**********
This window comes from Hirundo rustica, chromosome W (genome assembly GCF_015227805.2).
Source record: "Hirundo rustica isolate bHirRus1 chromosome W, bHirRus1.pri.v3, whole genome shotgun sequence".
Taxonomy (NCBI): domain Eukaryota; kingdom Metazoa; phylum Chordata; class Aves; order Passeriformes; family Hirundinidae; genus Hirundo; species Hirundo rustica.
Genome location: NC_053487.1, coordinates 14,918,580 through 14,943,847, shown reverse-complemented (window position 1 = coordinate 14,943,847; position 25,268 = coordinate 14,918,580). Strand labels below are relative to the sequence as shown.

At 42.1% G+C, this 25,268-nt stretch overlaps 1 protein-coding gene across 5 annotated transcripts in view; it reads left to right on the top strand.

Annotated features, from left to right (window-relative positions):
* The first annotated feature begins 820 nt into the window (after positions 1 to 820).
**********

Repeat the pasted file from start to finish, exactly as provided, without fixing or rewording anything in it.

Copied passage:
This window comes from Hirundo rustica, chromosome W (genome assembly GCF_015227805.2).
Source record: "Hirundo rustica isolate bHirRus1 chromosome W, bHirRus1.pri.v3, whole genome shotgun sequence".
Taxonomy (NCBI): domain Eukaryota; kingdom Metazoa; phylum Chordata; class Aves; order Passeriformes; family Hirundinidae; genus Hirundo; species Hirundo rustica.
Genome location: NC_053487.1, coordinates 14,918,580 through 14,943,847, shown reverse-complemented (window position 1 = coordinate 14,943,847; position 25,268 = coordinate 14,918,580). Strand labels below are relative to the sequence as shown.

At 42.1% G+C, this 25,268-nt stretch overlaps 1 protein-coding gene across 5 annotated transcripts in view; it reads left to right on the top strand.

Annotated features, from left to right (window-relative positions):
* The first annotated feature begins 820 nt into the window (after positions 1 to 820).